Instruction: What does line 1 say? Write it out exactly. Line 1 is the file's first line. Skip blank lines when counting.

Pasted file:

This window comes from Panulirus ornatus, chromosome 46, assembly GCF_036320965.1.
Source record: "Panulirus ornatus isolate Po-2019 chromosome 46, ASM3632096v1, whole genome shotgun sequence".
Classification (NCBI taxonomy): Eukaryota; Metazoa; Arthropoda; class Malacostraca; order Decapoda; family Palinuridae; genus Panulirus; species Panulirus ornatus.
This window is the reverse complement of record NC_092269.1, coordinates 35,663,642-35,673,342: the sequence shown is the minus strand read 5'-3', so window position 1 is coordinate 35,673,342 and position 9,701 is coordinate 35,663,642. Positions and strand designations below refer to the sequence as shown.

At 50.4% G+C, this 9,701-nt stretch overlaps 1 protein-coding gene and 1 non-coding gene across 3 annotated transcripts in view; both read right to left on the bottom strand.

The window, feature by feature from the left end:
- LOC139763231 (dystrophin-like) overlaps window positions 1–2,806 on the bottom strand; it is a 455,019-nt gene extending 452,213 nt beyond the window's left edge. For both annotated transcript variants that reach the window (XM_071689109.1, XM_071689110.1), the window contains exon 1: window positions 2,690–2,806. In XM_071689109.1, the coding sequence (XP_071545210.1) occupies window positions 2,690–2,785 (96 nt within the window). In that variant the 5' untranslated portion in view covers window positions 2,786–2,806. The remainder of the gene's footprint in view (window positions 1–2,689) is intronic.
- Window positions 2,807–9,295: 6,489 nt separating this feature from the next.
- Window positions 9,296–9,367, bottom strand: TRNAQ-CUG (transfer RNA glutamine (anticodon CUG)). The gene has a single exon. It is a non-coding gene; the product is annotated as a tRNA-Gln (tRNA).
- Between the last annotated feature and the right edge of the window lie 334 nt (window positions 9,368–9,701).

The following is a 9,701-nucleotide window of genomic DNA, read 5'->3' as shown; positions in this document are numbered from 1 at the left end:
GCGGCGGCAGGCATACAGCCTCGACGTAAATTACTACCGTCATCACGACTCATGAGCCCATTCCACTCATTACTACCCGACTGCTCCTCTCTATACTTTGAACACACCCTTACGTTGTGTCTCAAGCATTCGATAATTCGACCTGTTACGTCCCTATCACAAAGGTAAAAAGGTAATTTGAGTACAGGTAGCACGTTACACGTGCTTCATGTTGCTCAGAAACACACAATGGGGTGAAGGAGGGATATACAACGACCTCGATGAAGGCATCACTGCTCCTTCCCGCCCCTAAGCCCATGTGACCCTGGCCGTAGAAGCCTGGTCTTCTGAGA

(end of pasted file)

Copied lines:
This window comes from Panulirus ornatus, chromosome 46, assembly GCF_036320965.1.